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SEC referee explains two controversial calls in Clemson's Fiesta Bowl victory

Trevor Lawrence

Quarterback Trevor Lawrence (16) is congratulated after Clemson defeated Ohio State 29-23 in the Fiesta Bowl college football playoff semifinal Saturday, Dec. 28, 2019, in Glendale, Ariz. Ross D. Franklin/AP

GLENDALE, ARIZ. — Social media got wacky with wisecracks from Clemson fans when it was announced that an officiating crew from the Southeastern Conference would work the Tigers’ Fiesta Bowl game Saturday night against Ohio State.

The league famed for its “It Just Means More” motto includes Clemson’s arch-rival South Carolina and frequent postseason foe Alabama.

After Clemson’s 29-23 victory in the College Football Playoff semifinal at State Farm Stadium, Ohio State fans (and maybe a few Gamecocks fans) were the ones complaining.

Clemson came out on the plus side of two critical calls made by replay officials during the game.

Ohio State cornerback Shaun Wade was penalized for targeting and ejected for a second-quarter hit on Clemson quarterback Trevor Lawrence with the Buckeyes ahead, 16-0. Wade was a third-team All-Big Ten selection this season.

A third-quarter reversal had a bigger impact.

Clemson led 21-16 when Tigers wide receiver Justyn Ross was hit by cornerback Jeff Okudah and fumbled after an apparent catch. Safety Jordan Fuller grabbed the ball and scored an Ohio State touchdown, but replay officials determined it was an incomplete pass.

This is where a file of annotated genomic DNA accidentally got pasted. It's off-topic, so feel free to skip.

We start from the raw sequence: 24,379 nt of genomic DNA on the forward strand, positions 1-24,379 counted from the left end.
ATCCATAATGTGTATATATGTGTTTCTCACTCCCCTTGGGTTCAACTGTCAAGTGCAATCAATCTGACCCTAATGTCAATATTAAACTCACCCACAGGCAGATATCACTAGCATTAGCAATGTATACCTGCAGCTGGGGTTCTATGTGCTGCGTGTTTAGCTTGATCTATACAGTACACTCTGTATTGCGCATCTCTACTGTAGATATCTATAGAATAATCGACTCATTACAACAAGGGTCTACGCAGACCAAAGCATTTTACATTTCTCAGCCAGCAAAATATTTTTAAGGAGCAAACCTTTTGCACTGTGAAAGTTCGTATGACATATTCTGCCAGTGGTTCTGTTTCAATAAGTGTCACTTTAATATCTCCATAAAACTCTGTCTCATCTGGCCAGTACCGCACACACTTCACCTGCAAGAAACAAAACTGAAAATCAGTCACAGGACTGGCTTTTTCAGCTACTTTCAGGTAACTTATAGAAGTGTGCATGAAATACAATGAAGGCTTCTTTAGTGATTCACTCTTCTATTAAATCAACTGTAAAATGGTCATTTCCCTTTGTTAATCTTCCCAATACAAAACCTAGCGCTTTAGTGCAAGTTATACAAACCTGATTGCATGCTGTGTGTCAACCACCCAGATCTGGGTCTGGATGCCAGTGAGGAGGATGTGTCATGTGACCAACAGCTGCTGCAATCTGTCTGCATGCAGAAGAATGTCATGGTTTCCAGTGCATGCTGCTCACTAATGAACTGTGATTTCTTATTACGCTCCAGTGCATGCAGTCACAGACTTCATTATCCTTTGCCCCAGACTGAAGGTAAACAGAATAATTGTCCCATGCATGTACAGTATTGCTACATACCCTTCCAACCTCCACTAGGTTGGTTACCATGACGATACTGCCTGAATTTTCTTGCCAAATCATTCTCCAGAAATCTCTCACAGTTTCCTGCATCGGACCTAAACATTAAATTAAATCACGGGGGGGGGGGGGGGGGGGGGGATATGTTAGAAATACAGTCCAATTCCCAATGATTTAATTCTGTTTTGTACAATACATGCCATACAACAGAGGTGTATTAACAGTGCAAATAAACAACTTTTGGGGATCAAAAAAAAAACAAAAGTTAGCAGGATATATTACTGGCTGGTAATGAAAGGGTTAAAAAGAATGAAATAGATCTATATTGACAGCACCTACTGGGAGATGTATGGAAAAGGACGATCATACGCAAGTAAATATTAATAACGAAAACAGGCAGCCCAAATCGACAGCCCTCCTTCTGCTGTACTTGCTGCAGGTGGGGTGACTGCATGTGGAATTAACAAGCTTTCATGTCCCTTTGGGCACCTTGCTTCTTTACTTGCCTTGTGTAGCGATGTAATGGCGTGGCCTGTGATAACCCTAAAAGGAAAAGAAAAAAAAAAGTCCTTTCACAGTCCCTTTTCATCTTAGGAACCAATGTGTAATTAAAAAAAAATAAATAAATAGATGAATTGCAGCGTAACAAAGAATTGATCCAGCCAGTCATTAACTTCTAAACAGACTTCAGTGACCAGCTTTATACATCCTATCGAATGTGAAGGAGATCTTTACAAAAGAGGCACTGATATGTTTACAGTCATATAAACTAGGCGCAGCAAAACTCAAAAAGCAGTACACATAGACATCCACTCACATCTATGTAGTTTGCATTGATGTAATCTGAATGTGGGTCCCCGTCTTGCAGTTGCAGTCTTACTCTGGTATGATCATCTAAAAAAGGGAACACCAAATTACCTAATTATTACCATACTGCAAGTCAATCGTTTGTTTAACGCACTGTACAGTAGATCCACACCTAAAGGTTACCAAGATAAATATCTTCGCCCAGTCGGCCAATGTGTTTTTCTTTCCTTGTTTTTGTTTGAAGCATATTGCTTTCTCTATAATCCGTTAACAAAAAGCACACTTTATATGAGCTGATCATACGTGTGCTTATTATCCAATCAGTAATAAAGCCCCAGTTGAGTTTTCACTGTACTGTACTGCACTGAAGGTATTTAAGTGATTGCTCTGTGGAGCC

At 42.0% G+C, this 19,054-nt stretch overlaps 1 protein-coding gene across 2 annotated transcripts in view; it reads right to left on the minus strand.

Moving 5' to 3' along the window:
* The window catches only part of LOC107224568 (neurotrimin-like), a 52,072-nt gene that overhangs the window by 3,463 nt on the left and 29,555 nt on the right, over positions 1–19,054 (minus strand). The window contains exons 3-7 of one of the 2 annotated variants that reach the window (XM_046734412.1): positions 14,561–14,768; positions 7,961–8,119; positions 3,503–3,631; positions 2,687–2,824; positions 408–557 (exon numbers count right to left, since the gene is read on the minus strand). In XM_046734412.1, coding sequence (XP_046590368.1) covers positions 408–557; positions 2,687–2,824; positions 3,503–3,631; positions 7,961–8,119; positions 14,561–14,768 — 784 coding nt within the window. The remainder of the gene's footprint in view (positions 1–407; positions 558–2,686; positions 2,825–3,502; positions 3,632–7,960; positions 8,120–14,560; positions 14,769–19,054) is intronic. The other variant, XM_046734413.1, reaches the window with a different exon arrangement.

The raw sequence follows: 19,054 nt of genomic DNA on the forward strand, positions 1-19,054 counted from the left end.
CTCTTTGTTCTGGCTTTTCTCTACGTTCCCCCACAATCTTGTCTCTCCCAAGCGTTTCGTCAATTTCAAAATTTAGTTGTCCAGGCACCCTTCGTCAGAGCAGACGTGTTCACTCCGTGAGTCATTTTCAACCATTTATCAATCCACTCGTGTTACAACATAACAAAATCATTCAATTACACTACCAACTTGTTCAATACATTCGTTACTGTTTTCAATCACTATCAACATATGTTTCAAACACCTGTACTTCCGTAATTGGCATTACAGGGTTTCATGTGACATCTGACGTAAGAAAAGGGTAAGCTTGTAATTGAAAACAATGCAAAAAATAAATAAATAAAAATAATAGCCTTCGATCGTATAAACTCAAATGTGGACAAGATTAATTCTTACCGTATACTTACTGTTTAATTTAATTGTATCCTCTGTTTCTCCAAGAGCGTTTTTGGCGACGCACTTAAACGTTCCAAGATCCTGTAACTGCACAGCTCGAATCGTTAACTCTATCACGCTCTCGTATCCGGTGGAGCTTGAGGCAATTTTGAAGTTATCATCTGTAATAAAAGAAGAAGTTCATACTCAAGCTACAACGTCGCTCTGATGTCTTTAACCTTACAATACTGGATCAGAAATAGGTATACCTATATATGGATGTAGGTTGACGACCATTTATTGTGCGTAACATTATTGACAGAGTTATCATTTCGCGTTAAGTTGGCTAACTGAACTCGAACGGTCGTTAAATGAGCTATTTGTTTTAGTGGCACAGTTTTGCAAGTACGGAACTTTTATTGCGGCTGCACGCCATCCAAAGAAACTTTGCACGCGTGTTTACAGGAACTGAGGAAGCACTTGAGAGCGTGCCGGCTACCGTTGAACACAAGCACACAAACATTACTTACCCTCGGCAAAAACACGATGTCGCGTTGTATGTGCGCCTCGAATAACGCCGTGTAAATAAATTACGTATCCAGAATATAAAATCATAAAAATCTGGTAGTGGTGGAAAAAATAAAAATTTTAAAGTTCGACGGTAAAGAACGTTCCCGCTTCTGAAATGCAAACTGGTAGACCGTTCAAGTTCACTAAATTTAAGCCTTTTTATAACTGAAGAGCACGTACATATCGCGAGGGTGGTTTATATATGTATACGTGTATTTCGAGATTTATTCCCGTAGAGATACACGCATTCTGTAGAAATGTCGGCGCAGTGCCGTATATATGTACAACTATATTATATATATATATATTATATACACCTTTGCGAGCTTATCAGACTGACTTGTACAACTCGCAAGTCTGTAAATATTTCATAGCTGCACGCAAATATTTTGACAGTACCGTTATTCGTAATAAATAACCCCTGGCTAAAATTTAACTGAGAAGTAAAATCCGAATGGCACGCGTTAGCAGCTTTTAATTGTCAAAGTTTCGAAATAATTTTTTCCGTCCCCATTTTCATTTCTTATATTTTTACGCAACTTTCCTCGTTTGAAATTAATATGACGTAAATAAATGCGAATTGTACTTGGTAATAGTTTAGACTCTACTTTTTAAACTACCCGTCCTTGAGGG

Here is the full text of referee Kevin Williamson’s answers to questions from a Fiesta Bowl pool reporter:

On the targeting call: “This was a crown-of-the-helmet targeting foul. So it did eliminate a lot of other factors. Initial contact was with the crown of the helmet. Then he wrapped up for the tackle. So at that point, targeting was properly called.”

On whether the call was made on the field: “Replay initiated it and they made the call.”

On video angles used to make the call on the Ross catch/incomplete pass play: “We had a lot of good looks on it. We put on fast motion and slow motion. The player did not complete the process of the catch, so, therefore, the pass was incomplete.”

Pressed to explain the Ross call: “After the video, instant replay in the stadium as well as back at the video center, they both looked at it slow and fast and they determined when he moved, the ball was becoming loose in his hands and he did not complete the process of the catch.”

Follow Gene Sapakoff on Twitter @sapakoff

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